Rock Will Never Die
Deep Purple was formed in 1968 and was considered one of the founders of Heavy Metal music. Edgar Winter began recording on his own in 1970. Blue Öyster Cult’s first album was released in January 1972.
Last night, all three bands performed at a concert in Connecticut and it just goes to show that rock will never die.
I knew Deep Purple from their FM-rock staples and Edgar Winter for his handful of hits but had never seen either live. Regular readers here know that BÖC’s Eric Bloom is my uncle so I’ve seen them repeatedly through the years.
Robbie and I went to see the concert last night and had a great time. Before the show, I took Robbie backstage (a first for him and he was grinning the whole time) and we visited with Eric for a bit. He introduced us to the band (only one of whom, Donald Roeser I had met previously and even then, the last time I saw him was 20+ years back). We talked about family stuff, my impending job hunt and the like. Their green room was fairly Spartan, everyone lounging, Donald warming with an acoustic guitar. A bag of chips and a package of cookies remained unwanted. He asked if we’d seen Edgar perform before and highly recommended it so we went back to our seats and watched.
Edgar Winter was playing with new guys but they were tight and clearly having fun. In fact, all night long, I realized all three bands were playing many of the same songs they first played over 35 years before and still made it look fresh. Rob was amazed by how much he recognized from Winter without realizing it was him. The highlight for me, though, was watching “Frankenstein” live. It’s a great instrumental but to see Edgar go from keyboards to sax to drums and back again, without skipping a beat, was pretty awesome.
Between sets, I ran into my cousin Rebecca, her husband Paul, and their 11-year old son Zach, attending his first concert. We played catch up and it was great being around family once more.
The BÖC was second billed and limited to a 45-minute set but their seven songs rocked the house. The band was loose, clearly having some fun as they mixed the obvious (“Don’t Fear the Reaper,” “Godzilla,” and “Burning for You”) with other material from their deep catalogue. At one point Eric talked about traffic on I-95 and then surveyed the packed house about their baseball allegiances. While there was a smattering of applause for the Mets, it was clearly a Boston house. He didn’t care, he said, he was a Mets fan and they were still in first place. Overall, they filled the time pretty well and got everyone to their feet more than once. Donald (Buck Dharma) remains one of the most amazing and underrated guitarists I’ve ever seen.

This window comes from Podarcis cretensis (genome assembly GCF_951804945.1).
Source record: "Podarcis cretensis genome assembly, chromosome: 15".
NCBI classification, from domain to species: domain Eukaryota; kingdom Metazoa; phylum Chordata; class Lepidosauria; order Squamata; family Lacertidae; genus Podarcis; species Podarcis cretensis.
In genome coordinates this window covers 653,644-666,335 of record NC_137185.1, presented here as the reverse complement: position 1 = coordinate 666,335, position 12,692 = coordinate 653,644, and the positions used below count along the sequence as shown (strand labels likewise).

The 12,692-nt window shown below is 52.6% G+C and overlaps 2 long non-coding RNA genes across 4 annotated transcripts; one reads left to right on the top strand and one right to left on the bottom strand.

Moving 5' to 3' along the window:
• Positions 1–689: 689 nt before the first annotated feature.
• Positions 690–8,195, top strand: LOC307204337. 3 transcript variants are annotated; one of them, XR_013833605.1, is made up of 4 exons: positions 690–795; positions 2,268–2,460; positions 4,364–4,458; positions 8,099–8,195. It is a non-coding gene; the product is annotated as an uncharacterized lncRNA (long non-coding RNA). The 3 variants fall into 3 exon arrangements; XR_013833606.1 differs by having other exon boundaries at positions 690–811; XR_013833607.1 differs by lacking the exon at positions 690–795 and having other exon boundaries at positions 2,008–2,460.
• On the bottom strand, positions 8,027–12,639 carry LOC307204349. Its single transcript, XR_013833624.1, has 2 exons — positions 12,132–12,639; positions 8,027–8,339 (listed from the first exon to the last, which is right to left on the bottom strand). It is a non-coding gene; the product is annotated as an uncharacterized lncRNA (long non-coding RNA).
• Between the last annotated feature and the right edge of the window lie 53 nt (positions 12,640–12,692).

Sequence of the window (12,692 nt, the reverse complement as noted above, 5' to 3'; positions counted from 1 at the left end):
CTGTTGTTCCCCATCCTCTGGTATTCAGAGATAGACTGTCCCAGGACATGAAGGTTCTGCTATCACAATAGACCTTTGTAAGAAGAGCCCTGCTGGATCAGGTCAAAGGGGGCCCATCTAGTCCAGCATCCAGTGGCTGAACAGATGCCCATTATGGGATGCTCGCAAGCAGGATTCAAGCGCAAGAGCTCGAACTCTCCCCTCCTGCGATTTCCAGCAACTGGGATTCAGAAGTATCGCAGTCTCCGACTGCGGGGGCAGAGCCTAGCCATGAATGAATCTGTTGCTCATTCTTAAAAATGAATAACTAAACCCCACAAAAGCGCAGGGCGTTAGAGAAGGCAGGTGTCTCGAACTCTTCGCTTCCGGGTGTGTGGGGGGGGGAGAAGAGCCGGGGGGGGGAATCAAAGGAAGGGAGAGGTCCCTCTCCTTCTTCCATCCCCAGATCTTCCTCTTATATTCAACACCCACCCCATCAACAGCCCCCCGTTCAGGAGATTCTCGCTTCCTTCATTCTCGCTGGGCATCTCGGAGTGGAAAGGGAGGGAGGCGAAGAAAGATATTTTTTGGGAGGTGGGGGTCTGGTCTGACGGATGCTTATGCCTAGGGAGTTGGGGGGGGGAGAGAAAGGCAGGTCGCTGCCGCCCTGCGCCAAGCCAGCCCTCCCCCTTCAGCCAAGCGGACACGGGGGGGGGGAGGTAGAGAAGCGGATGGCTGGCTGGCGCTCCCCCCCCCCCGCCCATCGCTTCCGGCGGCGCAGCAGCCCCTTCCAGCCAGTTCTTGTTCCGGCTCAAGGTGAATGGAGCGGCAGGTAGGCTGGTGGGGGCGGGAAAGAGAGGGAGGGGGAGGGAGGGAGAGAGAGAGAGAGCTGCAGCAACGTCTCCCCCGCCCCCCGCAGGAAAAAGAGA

The family all went backstage to see Eric before he skipped out to go home. He said it was a good show although it was tough to rev things up and then wind up in a mere 45 minutes. He was getting ready to go home so we made our farewells. Rebecca took the others home so Robbie and I settled in for Deep Purple.
While people loved seeing the opening acts, they were clearly there in large numbers for this legendary group. Like the BÖC, only two original members remain, singer Ian Gillan and drummer Ian Paice. Unlike the first two acts, they cranked up the volume and did a poor sound mix job so Gillan was incomprehensible. The lighting was superior, though. About half an hour into their set, Robbie decided he’d had enough, a decision I reached in half that time. It was too loud, we couldn’t get into the music and I found Gillan hard to watch. There was something about the way he handled himself on stage that made him look like an old guy trying to be young again and failing at being convincing. I heard one of their hits, I had seen enough. The audience, though, was eating it up and I was feeling old myself for walking out.
Still, I can now count having seen two more groups that were huge in my youth and these days, that’s pretty darn good.